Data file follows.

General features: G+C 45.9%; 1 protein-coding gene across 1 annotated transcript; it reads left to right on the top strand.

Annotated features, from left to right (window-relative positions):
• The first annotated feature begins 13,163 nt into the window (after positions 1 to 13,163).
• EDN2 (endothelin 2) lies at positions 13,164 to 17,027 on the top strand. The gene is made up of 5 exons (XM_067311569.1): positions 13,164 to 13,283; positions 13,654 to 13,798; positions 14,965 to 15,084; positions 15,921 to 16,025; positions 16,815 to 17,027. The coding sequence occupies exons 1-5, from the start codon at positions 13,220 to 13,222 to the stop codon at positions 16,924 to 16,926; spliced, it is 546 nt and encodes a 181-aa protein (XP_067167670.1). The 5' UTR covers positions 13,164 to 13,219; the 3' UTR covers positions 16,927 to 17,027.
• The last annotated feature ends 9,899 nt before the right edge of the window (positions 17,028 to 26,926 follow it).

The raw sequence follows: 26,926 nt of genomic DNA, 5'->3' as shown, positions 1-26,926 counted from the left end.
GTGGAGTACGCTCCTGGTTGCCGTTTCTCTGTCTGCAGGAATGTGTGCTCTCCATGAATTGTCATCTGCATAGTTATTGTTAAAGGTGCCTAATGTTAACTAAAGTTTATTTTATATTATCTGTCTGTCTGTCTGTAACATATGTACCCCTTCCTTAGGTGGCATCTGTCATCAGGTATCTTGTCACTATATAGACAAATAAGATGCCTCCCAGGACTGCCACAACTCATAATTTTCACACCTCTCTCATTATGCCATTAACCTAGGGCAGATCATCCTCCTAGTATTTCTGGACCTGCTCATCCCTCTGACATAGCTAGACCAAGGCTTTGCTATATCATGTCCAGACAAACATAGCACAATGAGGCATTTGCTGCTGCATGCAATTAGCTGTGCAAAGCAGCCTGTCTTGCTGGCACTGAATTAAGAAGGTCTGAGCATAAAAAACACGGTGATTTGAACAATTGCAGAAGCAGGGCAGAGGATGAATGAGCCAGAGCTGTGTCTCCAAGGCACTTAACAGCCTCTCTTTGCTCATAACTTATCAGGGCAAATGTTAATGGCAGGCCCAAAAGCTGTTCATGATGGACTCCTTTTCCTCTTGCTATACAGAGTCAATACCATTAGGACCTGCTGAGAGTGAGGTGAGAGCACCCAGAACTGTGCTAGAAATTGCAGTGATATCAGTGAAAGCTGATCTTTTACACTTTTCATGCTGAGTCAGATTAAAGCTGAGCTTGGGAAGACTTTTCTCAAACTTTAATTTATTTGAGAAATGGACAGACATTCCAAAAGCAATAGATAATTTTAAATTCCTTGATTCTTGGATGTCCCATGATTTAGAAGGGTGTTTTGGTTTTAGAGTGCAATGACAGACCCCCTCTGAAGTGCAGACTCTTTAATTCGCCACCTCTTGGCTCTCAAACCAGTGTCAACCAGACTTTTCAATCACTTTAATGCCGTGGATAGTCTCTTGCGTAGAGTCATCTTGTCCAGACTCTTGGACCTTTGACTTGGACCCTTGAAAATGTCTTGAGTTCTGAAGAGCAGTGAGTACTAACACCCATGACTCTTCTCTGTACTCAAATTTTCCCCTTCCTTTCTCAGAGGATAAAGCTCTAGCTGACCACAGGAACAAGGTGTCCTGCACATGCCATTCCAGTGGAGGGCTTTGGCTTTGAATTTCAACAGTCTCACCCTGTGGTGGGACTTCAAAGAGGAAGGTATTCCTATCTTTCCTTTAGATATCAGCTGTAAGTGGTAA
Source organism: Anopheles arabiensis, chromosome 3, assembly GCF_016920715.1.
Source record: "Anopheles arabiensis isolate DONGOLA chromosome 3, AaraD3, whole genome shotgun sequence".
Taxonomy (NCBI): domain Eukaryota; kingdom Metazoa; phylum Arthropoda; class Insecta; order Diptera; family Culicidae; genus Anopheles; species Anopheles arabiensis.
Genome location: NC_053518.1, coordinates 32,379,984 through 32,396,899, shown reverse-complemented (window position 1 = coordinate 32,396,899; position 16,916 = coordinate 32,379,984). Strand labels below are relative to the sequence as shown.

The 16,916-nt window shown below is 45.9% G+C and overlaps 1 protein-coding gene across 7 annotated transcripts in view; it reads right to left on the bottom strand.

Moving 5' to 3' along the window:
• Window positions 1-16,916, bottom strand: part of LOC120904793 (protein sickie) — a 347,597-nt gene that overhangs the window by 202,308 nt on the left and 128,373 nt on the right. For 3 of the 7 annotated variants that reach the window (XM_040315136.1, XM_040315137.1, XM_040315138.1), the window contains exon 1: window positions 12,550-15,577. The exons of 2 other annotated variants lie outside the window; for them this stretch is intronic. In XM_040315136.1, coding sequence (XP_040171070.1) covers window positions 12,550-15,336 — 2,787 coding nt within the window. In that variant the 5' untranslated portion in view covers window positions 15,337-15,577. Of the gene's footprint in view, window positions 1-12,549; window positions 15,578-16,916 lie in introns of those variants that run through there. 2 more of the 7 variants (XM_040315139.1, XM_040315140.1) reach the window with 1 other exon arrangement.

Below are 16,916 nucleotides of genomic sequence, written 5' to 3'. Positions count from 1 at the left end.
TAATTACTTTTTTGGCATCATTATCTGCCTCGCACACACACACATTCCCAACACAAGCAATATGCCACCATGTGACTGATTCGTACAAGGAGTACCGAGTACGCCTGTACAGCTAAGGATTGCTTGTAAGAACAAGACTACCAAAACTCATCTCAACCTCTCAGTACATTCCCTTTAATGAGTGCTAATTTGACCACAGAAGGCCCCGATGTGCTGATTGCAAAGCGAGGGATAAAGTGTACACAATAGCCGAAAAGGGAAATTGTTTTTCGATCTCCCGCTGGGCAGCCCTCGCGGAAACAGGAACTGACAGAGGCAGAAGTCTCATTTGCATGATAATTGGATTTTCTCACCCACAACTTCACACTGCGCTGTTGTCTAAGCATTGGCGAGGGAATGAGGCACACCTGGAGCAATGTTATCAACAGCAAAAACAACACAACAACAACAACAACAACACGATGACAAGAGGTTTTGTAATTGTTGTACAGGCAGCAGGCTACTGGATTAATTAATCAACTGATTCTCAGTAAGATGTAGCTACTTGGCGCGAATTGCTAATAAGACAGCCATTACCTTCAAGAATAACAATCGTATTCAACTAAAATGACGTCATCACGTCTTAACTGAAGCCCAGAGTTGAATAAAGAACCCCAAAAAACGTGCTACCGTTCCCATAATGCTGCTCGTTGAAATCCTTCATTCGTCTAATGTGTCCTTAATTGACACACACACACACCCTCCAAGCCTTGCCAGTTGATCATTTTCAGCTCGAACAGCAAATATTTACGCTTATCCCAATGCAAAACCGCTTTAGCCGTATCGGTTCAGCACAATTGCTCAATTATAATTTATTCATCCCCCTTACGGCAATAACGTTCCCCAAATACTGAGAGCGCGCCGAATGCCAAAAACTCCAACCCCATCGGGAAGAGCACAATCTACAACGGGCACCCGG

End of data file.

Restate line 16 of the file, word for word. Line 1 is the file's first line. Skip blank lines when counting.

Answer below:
TAATTACTTTTTTGGCATCATTATCTGCCTCGCACACACACACATTCCCAACACAAGCAATATGCCACCATGTGACTGATTCGTACAAGGAGTACCGAGTACGCCTGTACAGCTAAGGATTGCTTGTAAGAACAAGACTACCAAAACTCATCTCAACCTCTCAGTACATTCCCTTTAATGAGTGCTAATTTGACCACAGAAGGCCCCGATGTGCTGATTGCAAAGCGAGGGATAAAGTGTACACAATAGCCGAAAAGGGAAATTGTTTTTCGATCTCCCGCTGGGCAGCCCTCGCGGAAACAGGAACTGACAGAGGCAGAAGTCTCATTTGCATGATAATTGGATTTTCTCACCCACAACTTCACACTGCGCTGTTGTCTAAGCATTGGCGAGGGAATGAGGCACACCTGGAGCAATGTTATCAACAGCAAAAACAACACAACAACAACAACAACAACACGATGACAAGAGGTTTTGTAATTGTTGTACAGGCAGCAGGCTACTGGATTAATTAATCAACTGATTCTCAGTAAGATGTAGCTACTTGGCGCGAATTGCTAATAAGACAGCCATTACCTTCAAGAATAACAATCGTATTCAACTAAAATGACGTCATCACGTCTTAACTGAAGCCCAGAGTTGAATAAAGAACCCCAAAAAACGTGCTACCGTTCCCATAATGCTGCTCGTTGAAATCCTTCATTCGTCTAATGTGTCCTTAATTGACACACACACACACCCTCCAAGCCTTGCCAGTTGATCATTTTCAGCTCGAACAGCAAATATTTACGCTTATCCCAATGCAAAACCGCTTTAGCCGTATCGGTTCAGCACAATTGCTCAATTATAATTTATTCATCCCCCTTACGGCAATAACGTTCCCCAAATACTGAGAGCGCGCCGAATGCCAAAAACTCCAACCCCATCGGGAAGAGCACAATCTACAACGGGCACCCGG